I know we've had too many visions about Baltimore's future when, . . .
* There are two or three well-funded vision campaigns for every concrete plan to actually do something.
* My 6-year-old comes downstairs to soberly announce that he has a vision about Teenage Mutant Ninja Turtles playing Nintendo games on a CD player while eating pizza on their way to the new Disney World outside of Paris.
* We begin confusing ideas with hard work and substance.
Most of the recent flurry of Baltimore visions was whipped up by the Greater Baltimore Committee, the regional business group that kicked things off last January with its release of "The Strength of Maryland Depends on The State of Baltimore," (Get it?) a 20-page "GBC Vision for a Healthy, Thriving Baltimore City." It stressed the need for a fiscally sound city that can effectively educate kids.
Last week, the GBC unveiled its vision for a life sciences economy in the Baltimore area -- a four-pronged program of work involving education, infrastructure, entrepreneurship and enrollment, or citizen participation. Its tag line is "Baltimore. Where Science Comes to Life."
In case you didn't feel the Earth move yesterday afternoon, the latest look at part of Baltimore's possible future -- "The Renaissance Continues: A 20-Year Strategy for Downtown Baltimore" -- was officially delivered to Mayor Kurt L. Schmoke by Walter Sondheim Jr., the city's eminent counselor and chairman of the eight-person strategy management committee that oversaw the work.
This two-year effort to guide downtown development over the next 20 years was formally initiated by the mayor but received most of its funds from the GBC (if you want to know why that is, go back to the fiscal woes of the city that underlay the January vision statement).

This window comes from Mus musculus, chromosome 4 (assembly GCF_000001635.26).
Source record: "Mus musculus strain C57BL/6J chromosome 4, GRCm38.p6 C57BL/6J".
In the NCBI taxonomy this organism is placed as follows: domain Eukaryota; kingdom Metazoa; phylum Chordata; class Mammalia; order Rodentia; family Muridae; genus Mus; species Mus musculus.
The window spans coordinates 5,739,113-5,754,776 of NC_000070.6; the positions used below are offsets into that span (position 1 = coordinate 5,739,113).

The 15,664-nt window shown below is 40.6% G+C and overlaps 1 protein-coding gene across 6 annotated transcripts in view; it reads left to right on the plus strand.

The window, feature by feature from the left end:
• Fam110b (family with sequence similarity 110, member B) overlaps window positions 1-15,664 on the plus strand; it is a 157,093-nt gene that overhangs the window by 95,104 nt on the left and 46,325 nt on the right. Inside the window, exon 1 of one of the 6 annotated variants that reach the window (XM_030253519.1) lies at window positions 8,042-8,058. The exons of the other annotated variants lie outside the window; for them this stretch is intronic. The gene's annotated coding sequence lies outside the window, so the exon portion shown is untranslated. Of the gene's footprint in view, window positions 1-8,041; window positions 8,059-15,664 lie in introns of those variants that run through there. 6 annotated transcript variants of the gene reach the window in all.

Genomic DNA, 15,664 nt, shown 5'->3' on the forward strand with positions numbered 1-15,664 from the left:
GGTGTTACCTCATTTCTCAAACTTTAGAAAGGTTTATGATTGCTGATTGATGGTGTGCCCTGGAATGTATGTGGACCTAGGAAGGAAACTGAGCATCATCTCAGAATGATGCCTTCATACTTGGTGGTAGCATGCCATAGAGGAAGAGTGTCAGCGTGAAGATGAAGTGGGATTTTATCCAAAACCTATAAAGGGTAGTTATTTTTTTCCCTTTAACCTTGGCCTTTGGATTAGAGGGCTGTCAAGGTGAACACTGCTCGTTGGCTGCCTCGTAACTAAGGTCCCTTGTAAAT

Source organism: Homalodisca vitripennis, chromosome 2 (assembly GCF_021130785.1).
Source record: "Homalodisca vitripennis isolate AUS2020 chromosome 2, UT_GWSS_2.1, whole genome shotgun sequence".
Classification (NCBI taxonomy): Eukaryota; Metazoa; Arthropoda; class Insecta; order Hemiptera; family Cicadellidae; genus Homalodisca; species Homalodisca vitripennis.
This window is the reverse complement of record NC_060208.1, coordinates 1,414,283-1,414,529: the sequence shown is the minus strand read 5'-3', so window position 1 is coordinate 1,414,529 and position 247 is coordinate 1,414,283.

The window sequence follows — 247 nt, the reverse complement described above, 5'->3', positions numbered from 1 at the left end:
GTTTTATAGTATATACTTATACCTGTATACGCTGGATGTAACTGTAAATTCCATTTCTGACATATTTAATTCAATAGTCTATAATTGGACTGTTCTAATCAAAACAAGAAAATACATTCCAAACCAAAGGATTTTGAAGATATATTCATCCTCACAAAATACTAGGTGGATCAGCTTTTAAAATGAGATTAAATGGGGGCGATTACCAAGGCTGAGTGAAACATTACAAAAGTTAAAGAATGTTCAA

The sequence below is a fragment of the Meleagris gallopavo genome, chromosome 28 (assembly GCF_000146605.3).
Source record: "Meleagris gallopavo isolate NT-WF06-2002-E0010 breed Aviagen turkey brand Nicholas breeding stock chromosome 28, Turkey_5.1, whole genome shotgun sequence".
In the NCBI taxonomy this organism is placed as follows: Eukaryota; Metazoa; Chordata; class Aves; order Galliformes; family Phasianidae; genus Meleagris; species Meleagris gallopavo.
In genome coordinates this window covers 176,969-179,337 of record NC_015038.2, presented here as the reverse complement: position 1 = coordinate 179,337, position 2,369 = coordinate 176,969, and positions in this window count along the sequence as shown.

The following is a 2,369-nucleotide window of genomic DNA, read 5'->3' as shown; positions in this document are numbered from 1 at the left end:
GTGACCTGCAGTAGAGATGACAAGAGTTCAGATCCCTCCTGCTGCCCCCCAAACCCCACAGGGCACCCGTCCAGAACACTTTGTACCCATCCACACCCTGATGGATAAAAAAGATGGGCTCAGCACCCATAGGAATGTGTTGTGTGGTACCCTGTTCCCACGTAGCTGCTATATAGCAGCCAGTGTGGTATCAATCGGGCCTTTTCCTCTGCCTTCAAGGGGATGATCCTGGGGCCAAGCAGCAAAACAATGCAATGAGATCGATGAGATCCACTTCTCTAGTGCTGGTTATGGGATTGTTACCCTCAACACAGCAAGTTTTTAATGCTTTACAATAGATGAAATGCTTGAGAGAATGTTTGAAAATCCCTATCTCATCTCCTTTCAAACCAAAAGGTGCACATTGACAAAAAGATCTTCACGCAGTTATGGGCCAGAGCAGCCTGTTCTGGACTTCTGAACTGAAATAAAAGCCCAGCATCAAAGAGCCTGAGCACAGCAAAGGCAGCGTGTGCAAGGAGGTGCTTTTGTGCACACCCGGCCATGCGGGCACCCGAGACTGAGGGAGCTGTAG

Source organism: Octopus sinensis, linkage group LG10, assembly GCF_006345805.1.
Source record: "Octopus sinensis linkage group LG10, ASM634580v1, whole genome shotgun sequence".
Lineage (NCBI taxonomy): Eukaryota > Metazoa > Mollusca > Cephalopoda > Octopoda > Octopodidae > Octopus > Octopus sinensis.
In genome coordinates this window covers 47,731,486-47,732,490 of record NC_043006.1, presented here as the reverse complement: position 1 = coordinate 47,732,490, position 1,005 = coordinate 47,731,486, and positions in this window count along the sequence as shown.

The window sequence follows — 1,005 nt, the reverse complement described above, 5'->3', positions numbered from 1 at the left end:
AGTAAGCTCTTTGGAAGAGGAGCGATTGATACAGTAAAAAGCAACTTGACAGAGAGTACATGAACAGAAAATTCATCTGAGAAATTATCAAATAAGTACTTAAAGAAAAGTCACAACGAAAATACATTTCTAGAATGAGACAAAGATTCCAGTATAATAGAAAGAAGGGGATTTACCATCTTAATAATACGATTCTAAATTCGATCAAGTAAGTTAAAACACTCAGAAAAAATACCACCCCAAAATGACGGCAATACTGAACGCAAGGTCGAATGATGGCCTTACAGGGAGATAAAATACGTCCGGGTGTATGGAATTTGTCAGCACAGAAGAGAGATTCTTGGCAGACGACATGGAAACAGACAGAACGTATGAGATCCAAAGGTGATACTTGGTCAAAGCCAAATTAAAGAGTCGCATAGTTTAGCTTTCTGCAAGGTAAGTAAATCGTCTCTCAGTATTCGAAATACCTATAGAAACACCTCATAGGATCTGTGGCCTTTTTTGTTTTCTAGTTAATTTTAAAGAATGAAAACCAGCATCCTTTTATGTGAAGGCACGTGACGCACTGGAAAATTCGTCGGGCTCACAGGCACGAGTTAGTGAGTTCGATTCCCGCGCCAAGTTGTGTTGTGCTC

In fact, yesterday's effort -- a handsome, 68-page document backed up by a tome of six special-topic committee reports -- marks at least the third urban-development study by the Schmoke administration, joining earlier efforts that focused on the Canton and Fells Point corridor and the Key Highway area on the southern side of the Inner Harbor.
So, although the economy is in a recession, the vision business is clearly booming.
"The Renaissance Continues" might have fared better if delayed. That would have given the city more time to absorb the GBC's life sciences vision and also have allowed the downtown strategy to be viewed as more the practical document it is than a vision statement.
Based on extensive committee work involving more than 300 people, the downtown strategy reflects extensive thought and consensus about downtown's future. While "group-think" efforts seldom inspire the soul, this one retains both creative and challenging aspects that deserve further airings. This is not a master plan, Mr. Sondheim stresses, but a range of ideas.
Some cost lots of money, but many of them don't. Some of the "cheapest" ideas, however, may require the biggest attitudinal shifts, such as changing traffic patterns on some of downtown's major north-south streets or creating political and public-service boundaries for downtown that permit this area of the city to receive unified representation.
The "highlights" of the strategy, if that's a fair term, include dividing downtown into six distinct development districts, plus drastically revising the mechanisms and criteria for historic preservation. Recommended preservation efforts include ranking the significance of every downtown building in a public process that gives lots of attention to economic considerations.
Here are the six districts and some of the development ideas presented for each:
* Inner Harbor, including the new stadium site, Otterbein, Inner Harbor, Key Highway, Pratt Street corridor and President Street. Ideas: Consider putting light-rail extension on Pratt Street; create major new public open space near Camden Station, stadium and Convention Center; promote pedestrian use of Pratt Street; promote boating facilities and water commuting.
* Business Center, the traditional financial district. Ideas: Redesign Charles Center open spaces and provide active uses for these areas; create better linkages with University Center, to the west; enhance on-street retail shopping; plan and design a new, major, active public open space in this area; eliminate "the Block," the adult entertainment area; replacing Baltimore Arena; consider relocating Fayette Street bus terminal; create corridor of government offices on Howard Street.